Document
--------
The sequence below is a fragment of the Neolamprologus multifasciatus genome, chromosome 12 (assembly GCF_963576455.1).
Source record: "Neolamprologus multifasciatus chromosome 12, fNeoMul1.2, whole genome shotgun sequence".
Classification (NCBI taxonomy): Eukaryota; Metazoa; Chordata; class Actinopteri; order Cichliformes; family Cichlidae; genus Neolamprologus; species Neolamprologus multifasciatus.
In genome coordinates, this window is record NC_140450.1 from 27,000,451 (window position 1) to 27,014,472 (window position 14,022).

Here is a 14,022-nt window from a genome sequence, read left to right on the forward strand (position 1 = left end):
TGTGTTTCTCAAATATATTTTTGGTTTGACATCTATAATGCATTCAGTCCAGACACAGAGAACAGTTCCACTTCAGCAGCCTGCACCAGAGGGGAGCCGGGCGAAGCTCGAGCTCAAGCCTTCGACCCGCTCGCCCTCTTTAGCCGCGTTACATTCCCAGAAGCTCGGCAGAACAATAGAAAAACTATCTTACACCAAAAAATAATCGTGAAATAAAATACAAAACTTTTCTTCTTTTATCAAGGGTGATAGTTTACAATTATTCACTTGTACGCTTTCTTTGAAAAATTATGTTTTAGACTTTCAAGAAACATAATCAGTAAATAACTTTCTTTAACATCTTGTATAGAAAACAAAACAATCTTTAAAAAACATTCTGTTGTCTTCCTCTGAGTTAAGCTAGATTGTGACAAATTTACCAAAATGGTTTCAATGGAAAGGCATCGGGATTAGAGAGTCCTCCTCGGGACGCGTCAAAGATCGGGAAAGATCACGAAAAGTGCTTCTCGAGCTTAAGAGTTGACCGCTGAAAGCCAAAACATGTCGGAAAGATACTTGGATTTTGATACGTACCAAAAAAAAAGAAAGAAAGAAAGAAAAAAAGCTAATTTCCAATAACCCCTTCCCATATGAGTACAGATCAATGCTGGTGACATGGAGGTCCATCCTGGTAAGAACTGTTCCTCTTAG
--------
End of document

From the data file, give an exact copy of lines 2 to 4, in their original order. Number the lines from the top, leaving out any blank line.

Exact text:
Source record: "Neolamprologus multifasciatus chromosome 12, fNeoMul1.2, whole genome shotgun sequence".
Classification (NCBI taxonomy): Eukaryota; Metazoa; Chordata; class Actinopteri; order Cichliformes; family Cichlidae; genus Neolamprologus; species Neolamprologus multifasciatus.
In genome coordinates, this window is record NC_140450.1 from 27,000,451 (window position 1) to 27,014,472 (window position 14,022).